In industry and civil use, different materials are selected according to different usage characteristics. If you want to make wires, they need to be softer, so copper is better. For connecting parts, brass is often used for screws.


Properties and uses of bronze:


Originally referred to as copper-tin alloy, later copper alloys other than brass and white copper were called bronze, and the name of bronze was often preceded by the name of the first major added element. Tin bronze has good casting properties, good friction reduction properties and good mechanical properties, and is suitable for manufacturing bearings, worm gears, gears, etc. Lead bronze is a widely used bearing material in modern engines and grinding machines. Aluminum bronze has high strength, good wear resistance and corrosion resistance, and is used to cast high-load gears, bushings, marine propellers, etc. Beryllium bronze and phosphor bronze have high elastic limit and good electrical conductivity, and are suitable for manufacturing precision springs and electrical contact components. Beryllium bronze is also used to manufacture non-sparking tools used in coal mines, oil depots, etc.


Properties and uses of white copper:


Copper alloy with nickel as the main added element. The copper-nickel binary alloy is called ordinary cupronickel; the cupronickel alloy with additions of manganese, iron, zinc, aluminum and other elements is called complex cupronickel. Industrial white copper is divided into two categories: structural white copper and electrical white copper. Structural white copper is characterized by good mechanical properties and corrosion resistance, and beautiful color. This kind of white copper is widely used in the manufacture of precision machinery, chemical machinery and ship components. Electrical white copper generally has good thermoelectric properties. Manganese copper, constantan, and kaotan are manganese-nickel copper with different manganese contents. They are materials used in manufacturing precision electrical instruments, varistors, precision resistors, strain gauges, thermocouples, etc.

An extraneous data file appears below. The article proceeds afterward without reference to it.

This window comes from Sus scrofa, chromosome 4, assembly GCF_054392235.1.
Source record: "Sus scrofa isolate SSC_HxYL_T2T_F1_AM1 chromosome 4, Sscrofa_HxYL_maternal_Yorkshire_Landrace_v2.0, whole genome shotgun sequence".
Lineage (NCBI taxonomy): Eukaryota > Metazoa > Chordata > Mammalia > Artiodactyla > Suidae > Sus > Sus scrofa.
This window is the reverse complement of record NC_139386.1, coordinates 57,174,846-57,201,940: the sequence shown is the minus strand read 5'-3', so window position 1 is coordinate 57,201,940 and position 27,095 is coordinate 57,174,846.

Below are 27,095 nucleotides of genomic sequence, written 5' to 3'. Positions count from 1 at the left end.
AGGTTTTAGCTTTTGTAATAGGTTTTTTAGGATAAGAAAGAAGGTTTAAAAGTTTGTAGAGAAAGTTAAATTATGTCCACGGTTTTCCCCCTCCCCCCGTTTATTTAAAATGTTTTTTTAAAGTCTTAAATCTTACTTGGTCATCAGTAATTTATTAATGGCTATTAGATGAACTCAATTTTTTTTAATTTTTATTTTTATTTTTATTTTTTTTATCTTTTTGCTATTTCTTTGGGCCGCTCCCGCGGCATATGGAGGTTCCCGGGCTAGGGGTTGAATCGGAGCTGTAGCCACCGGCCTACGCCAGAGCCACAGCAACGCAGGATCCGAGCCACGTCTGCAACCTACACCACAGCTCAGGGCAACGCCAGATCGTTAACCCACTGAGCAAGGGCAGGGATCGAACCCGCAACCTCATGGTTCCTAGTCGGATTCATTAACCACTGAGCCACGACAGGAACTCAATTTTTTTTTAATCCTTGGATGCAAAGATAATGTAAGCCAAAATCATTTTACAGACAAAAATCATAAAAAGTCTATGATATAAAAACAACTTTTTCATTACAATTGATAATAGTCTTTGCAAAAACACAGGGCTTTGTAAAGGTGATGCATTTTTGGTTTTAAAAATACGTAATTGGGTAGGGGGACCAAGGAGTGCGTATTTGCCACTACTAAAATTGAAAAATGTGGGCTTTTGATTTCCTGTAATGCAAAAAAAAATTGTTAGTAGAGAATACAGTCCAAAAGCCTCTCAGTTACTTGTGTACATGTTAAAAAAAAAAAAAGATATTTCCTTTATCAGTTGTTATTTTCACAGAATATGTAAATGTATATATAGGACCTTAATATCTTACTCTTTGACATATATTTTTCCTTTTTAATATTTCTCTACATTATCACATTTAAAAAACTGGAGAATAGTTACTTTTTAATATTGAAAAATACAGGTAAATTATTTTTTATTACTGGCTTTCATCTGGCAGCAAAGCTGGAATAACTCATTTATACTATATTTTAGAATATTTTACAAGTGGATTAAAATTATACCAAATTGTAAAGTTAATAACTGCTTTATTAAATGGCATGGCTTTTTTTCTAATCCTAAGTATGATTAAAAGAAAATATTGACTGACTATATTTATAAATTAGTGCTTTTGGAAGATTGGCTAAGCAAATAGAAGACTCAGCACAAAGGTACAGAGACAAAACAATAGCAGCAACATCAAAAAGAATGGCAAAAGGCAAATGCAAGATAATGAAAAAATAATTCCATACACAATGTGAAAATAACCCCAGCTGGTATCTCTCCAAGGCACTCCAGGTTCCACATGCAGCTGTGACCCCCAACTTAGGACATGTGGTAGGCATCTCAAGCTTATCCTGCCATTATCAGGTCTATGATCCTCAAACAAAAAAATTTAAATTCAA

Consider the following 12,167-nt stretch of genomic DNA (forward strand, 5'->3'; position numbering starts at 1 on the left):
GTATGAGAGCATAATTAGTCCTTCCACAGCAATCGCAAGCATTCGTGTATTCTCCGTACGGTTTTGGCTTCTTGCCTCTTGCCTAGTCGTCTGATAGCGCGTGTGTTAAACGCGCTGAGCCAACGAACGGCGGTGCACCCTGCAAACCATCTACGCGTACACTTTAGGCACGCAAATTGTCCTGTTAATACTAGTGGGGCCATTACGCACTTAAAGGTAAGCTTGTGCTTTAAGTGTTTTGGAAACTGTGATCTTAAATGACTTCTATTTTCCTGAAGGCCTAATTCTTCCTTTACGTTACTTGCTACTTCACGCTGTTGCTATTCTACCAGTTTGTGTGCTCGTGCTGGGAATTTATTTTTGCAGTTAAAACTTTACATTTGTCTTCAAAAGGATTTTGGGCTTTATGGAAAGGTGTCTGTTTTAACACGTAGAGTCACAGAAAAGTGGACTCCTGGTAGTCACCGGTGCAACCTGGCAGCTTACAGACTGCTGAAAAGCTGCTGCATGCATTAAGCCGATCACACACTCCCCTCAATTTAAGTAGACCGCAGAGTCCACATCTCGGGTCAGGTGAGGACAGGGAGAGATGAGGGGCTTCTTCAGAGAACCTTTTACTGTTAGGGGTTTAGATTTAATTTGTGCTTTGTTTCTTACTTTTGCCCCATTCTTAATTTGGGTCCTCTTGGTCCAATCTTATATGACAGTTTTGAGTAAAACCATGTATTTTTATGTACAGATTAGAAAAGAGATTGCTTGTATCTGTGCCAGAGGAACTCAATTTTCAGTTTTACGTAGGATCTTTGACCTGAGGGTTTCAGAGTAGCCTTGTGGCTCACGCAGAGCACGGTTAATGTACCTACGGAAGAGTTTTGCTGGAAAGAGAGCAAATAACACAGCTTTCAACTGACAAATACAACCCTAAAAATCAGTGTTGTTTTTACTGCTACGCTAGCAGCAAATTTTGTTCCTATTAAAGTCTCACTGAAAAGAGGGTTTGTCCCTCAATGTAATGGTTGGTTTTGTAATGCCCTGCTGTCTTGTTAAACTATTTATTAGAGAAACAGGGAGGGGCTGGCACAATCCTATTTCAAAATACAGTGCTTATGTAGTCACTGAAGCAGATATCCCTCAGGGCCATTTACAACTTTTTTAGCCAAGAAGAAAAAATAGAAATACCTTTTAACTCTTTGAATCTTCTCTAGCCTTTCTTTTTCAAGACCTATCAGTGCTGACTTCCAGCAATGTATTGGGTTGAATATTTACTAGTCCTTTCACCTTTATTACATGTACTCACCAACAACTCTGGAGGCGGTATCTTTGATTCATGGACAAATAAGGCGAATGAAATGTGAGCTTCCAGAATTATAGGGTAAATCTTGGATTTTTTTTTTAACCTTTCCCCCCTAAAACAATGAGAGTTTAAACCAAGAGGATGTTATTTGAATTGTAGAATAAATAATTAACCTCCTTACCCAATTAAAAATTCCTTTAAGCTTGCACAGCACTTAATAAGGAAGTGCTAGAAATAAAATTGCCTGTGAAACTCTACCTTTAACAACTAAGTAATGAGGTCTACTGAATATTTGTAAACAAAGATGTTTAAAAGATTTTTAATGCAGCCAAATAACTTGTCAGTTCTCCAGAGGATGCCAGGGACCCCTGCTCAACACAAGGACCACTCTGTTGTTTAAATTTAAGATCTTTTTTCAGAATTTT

How to distinguish copper, brass, bronze and white copper:


White copper, brass, red copper (also called red copper), and bronze (green gray or grayish yellow) are distinguished by color. Among them, white copper and brass are easy to distinguish; red copper is pure copper (impurities <1%), Bronze (about 5% of other alloy components) is slightly difficult to distinguish. When not oxidized, the color of red copper is brighter than bronze, and bronze is slightly cyan or yellowish and darker; after oxidation, red copper turns black, and bronze is greenish (harmful oxidation of too much water) or chocolate color.